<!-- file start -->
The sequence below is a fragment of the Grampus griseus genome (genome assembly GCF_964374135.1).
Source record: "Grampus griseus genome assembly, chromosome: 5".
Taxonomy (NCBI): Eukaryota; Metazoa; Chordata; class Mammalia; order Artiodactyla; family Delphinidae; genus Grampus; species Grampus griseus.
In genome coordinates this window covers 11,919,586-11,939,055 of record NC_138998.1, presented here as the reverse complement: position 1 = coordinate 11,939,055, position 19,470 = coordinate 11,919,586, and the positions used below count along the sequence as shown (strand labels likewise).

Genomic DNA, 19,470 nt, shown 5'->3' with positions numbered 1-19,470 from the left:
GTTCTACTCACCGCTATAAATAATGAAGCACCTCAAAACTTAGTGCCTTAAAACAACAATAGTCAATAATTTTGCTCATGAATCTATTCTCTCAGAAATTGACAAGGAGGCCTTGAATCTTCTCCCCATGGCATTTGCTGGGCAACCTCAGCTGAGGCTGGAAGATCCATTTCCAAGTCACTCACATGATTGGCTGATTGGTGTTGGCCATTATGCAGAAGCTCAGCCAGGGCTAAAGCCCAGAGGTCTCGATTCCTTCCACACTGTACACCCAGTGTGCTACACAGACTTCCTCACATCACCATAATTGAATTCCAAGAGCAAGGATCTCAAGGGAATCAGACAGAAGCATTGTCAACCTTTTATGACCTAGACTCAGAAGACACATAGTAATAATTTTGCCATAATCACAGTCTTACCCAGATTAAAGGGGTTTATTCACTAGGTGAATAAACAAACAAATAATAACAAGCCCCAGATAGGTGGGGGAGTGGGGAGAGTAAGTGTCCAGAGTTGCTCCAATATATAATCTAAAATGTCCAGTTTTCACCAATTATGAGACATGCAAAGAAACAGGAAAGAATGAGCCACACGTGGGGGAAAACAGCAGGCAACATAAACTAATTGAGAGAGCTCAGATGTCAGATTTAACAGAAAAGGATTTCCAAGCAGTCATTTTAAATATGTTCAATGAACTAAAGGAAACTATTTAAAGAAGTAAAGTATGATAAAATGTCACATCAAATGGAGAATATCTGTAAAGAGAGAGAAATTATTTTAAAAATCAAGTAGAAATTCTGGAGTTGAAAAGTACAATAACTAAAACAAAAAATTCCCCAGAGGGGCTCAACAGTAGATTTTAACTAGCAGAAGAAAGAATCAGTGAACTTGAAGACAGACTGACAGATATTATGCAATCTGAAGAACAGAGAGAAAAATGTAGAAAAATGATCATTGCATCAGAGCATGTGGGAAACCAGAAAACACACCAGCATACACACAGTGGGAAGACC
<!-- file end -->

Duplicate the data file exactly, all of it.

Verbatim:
The sequence below is a fragment of the Grampus griseus genome (genome assembly GCF_964374135.1).
Source record: "Grampus griseus genome assembly, chromosome: 5".
Taxonomy (NCBI): Eukaryota; Metazoa; Chordata; class Mammalia; order Artiodactyla; family Delphinidae; genus Grampus; species Grampus griseus.
In genome coordinates this window covers 11,919,586-11,939,055 of record NC_138998.1, presented here as the reverse complement: position 1 = coordinate 11,939,055, position 19,470 = coordinate 11,919,586, and the positions used below count along the sequence as shown (strand labels likewise).

Genomic DNA, 19,470 nt, shown 5'->3' with positions numbered 1-19,470 from the left:
GTTCTACTCACCGCTATAAATAATGAAGCACCTCAAAACTTAGTGCCTTAAAACAACAATAGTCAATAATTTTGCTCATGAATCTATTCTCTCAGAAATTGACAAGGAGGCCTTGAATCTTCTCCCCATGGCATTTGCTGGGCAACCTCAGCTGAGGCTGGAAGATCCATTTCCAAGTCACTCACATGATTGGCTGATTGGTGTTGGCCATTATGCAGAAGCTCAGCCAGGGCTAAAGCCCAGAGGTCTCGATTCCTTCCACACTGTACACCCAGTGTGCTACACAGACTTCCTCACATCACCATAATTGAATTCCAAGAGCAAGGATCTCAAGGGAATCAGACAGAAGCATTGTCAACCTTTTATGACCTAGACTCAGAAGACACATAGTAATAATTTTGCCATAATCACAGTCTTACCCAGATTAAAGGGGTTTATTCACTAGGTGAATAAACAAACAAATAATAACAAGCCCCAGATAGGTGGGGGAGTGGGGAGAGTAAGTGTCCAGAGTTGCTCCAATATATAATCTAAAATGTCCAGTTTTCACCAATTATGAGACATGCAAAGAAACAGGAAAGAATGAGCCACACGTGGGGGAAAACAGCAGGCAACATAAACTAATTGAGAGAGCTCAGATGTCAGATTTAACAGAAAAGGATTTCCAAGCAGTCATTTTAAATATGTTCAATGAACTAAAGGAAACTATTTAAAGAAGTAAAGTATGATAAAATGTCACATCAAATGGAGAATATCTGTAAAGAGAGAGAAATTATTTTAAAAATCAAGTAGAAATTCTGGAGTTGAAAAGTACAATAACTAAAACAAAAAATTCCCCAGAGGGGCTCAACAGTAGATTTTAACTAGCAGAAGAAAGAATCAGTGAACTTGAAGACAGACTGACAGATATTATGCAATCTGAAGAACAGAGAGAAAAATGTAGAAAAATGATCATTGCATCAGAGCATGTGGGAAACCAGAAAACACACCAGCATACACACAGTGGGAAGACC